Do you ever have a hankering for Fortnite but find yourself dissuaded by the thought of delinquent children screaming, burping, and farting into a mic headset? Publisher PQube has a solution – a colourful third-person shooter, mimicking the look and feel of Fortnite, only it’s single player. The only voices you’ll be hearing while playing here is yourself guffawing at the occasional glitch or cursing upon dying from an unforeseen barrel explosion.
Of course, Die After Sunset isn’t a straight-up clone of Fortnite – it has no online component, after all. It prides itself of being a Roguelike, in the sense that the busywork to fill the void between a level starting and the boss appearing takes the form of random events – each of which doles out a random assortment of upgrades, perks, and items upon completion. Also, instead of a pool of licensed skins and characters to play as, we’re introduced to April and Rido – with a third character to unlock. April packs a pistol and has a charge shot and grenade as default, while Diago carries an assault rifle, has a shock ability, and can knock back enemies with a kick from his mechanical legs.
By completing brief events, you’ll amass turrets, drones, grenades with different effects, poison abilities, auto-healing items, and lots more. Most have a comical tone, resulting in a quirky accessory being added to your character. You’ll also get to choose whether to improve health, shield, damage, or light stats – with Die After Sunset featuring a light/dark gimmick, where the enemies go from being goofy aliens to demonic beasts whenever they step into shadows. This idea is tied into the map design, with chests commonly found in dark caves, while the opening level is set on a beach with parasols. But this idea may sound innovative, it looks a bit strange in execution, with enemies often constantly flicking between the two states.
Events vary from killing enemies as they make their way to portals – in a bid to steal swimwear, no less – to rotating mirrors to direct a beam onto a idol. Another sees you trying to figure out a sequence of buttons before the aliens damage a generator beyond repair. In some events it’s immediately obvious what’s required to win, while others are a little vague as there’s no explanation other than the event’s title. Generally, though, you’re going to be stopping, finding, protecting, or shooting something. The quicker these goals are achieved, the more rewards fall your way. This puts a welcome focus on speed, quickly dashing from one event to the next. Extra time can be added to the clock too, allowing for more events to be completed before the boss appears.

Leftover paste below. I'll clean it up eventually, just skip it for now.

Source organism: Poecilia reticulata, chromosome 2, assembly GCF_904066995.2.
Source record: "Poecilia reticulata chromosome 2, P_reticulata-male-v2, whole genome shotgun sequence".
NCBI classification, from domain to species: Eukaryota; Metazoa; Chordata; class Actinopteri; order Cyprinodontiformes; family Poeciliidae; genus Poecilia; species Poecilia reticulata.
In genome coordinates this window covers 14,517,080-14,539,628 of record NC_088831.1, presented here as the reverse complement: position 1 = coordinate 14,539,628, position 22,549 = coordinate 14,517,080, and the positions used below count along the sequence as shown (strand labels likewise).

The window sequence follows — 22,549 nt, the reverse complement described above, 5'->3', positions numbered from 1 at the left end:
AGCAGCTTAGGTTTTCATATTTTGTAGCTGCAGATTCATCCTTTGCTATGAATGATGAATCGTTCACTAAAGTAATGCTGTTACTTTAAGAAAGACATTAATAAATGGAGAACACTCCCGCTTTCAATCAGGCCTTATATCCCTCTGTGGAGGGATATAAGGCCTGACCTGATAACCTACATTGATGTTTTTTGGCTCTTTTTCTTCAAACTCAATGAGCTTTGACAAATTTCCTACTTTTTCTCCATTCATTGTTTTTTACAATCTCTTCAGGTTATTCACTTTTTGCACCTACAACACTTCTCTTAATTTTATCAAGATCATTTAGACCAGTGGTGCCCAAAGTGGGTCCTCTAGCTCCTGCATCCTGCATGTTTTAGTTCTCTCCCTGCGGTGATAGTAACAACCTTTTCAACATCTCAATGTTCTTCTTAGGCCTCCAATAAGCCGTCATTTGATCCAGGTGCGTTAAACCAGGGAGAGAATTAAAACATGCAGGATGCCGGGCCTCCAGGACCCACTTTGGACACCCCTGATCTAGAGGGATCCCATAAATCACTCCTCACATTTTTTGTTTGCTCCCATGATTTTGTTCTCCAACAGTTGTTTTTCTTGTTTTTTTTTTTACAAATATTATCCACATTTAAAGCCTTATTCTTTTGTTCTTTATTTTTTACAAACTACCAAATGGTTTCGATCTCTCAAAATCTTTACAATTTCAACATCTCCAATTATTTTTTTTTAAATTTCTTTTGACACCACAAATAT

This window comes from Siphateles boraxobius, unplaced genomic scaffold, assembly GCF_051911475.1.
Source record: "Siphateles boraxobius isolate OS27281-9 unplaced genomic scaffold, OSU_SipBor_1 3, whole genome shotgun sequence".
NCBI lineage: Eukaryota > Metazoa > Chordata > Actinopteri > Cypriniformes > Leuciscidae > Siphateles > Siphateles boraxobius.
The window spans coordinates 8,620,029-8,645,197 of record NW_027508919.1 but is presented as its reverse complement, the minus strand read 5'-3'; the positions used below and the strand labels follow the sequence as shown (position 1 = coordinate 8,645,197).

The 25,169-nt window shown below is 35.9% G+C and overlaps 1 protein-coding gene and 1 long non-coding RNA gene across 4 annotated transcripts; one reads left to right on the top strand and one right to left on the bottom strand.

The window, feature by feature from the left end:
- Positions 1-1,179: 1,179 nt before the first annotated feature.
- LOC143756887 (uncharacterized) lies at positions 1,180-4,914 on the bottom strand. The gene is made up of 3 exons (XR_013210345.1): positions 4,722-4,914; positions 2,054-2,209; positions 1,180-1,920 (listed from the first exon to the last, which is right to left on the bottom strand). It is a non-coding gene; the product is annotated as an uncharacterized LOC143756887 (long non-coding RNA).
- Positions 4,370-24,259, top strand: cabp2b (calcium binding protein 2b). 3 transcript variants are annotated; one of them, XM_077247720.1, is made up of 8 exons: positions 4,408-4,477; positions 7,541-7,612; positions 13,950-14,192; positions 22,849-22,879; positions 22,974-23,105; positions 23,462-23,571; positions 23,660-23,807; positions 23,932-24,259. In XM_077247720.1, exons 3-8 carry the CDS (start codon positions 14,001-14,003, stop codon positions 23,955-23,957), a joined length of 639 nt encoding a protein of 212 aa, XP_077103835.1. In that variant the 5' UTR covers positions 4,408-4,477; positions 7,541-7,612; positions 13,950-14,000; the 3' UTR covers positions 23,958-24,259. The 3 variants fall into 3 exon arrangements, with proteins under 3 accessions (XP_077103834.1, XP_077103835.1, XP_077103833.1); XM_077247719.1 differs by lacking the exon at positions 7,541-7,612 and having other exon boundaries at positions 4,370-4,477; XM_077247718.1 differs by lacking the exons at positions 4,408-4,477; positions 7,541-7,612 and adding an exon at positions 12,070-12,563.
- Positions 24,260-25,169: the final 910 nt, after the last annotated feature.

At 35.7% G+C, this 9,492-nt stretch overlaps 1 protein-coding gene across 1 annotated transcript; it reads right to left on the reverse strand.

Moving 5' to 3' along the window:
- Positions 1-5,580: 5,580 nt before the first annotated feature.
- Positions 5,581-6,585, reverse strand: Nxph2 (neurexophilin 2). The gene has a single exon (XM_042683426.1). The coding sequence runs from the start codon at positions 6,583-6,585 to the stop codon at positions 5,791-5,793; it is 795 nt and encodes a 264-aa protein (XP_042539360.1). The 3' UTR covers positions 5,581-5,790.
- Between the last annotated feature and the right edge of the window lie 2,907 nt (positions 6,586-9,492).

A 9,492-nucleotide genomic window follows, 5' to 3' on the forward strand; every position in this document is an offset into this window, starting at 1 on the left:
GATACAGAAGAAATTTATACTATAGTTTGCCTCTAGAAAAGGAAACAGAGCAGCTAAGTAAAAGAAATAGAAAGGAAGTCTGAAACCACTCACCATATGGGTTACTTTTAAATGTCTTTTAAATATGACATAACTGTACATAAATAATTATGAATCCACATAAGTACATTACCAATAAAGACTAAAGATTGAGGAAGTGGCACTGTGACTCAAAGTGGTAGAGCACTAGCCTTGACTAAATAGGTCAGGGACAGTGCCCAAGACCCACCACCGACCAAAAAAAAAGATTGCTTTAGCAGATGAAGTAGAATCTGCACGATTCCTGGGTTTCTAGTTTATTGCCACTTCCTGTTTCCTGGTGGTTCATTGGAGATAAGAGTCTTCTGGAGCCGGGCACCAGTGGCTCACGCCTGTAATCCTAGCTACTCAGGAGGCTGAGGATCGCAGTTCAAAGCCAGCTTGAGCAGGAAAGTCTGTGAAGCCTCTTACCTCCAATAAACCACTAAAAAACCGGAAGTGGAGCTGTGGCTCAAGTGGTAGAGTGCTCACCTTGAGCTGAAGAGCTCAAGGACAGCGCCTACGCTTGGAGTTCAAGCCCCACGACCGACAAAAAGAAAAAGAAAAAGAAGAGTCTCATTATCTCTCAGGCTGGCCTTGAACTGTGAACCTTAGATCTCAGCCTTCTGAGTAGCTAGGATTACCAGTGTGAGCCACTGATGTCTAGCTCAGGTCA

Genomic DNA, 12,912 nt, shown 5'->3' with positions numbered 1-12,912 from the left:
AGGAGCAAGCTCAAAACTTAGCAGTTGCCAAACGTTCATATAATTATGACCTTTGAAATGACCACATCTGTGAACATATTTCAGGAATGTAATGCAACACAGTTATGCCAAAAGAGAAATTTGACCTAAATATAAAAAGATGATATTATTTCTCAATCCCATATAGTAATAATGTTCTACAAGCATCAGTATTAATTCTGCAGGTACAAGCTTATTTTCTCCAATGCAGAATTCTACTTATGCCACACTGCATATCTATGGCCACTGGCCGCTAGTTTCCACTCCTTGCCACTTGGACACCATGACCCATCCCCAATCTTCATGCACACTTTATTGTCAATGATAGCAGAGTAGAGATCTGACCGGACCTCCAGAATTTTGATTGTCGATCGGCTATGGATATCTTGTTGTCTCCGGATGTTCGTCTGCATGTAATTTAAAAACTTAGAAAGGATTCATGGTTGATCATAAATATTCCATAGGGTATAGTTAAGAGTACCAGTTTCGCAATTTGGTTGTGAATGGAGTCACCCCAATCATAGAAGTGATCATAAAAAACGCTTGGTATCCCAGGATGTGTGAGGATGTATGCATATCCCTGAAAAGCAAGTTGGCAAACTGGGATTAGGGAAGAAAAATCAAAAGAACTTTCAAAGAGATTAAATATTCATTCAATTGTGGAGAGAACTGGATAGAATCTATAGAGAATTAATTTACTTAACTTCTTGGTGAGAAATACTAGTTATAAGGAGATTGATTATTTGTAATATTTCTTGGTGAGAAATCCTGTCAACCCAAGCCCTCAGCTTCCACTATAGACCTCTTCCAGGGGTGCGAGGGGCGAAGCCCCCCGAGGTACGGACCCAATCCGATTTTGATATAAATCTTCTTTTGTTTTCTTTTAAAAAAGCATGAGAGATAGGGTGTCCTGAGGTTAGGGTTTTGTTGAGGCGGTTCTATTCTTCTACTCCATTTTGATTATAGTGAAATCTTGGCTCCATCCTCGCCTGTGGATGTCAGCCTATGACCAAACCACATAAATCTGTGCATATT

You’re going to need as many perks and upgrades as possible to beat the bosses. They aren’t impossibly difficult, but they can be reasonably challenging if ill-equipped. Dying during a boss battle can be frustrating as a single life is all you get, and some boss attacks can be devastating. Getting caught in a searing laser can drain your health in seconds. Oddly, explosive barrels are highly dangerous too – the blast radius ideally needs to be shrunk in a future update.
In fact, Die After Sunset feels like it’s badly in need of a patch. It isn’t broken nor unplayable, but the frequency in which glitches occur lends it a rough and unpolished feel. The most noticeable of these is the fact that April holds machine guns sideways, rendering aiming near impossible. Characters sometimes float in mid-air, and during one boss battle a regular enemy’s health bar became stuck on the screen. Enemy behaviour is a little erratic too – the oddball aliens regularly appear out of nowhere, which looks a bit sloppy, and once defeated they tend to freeze for a few seconds.
There is quite a bit to invest time into here though. Throughout play – and even upon defeat – you’ll stockpile the in-game currency, delightfully known as ‘mukus’, that can be spent on permanent stat boosts, along with perks such as a flamethrower and a larger item collection radius. There’s a list of challenges to beat too, some of which unlock new evasive manoeuvres and other abilities. April, for instance, can swap her basic dodge for a teleport. The action isn’t merely contained within a single location either, with the plot having a time-travelling premise that sees our heroes leap to different points in the future. The same (or at least similar) events playout within these, but there is potential to explore, and lots of new sights to take in.
Die After Sunset is fleshed out enough to hoodwink younger gamers into thinking their pocket money has been well spent, at least for a few afternoons, but chances are they’ll quickly return to Fortnite and buddy up with their online chums. I’m willing to give it a second chance when a patch or significant update drops – it’s not as if third-person shooters are a dime a dozen these days, especially those that are single-player only.
PlayStark Games’ Die After Sunset is out now on all formats.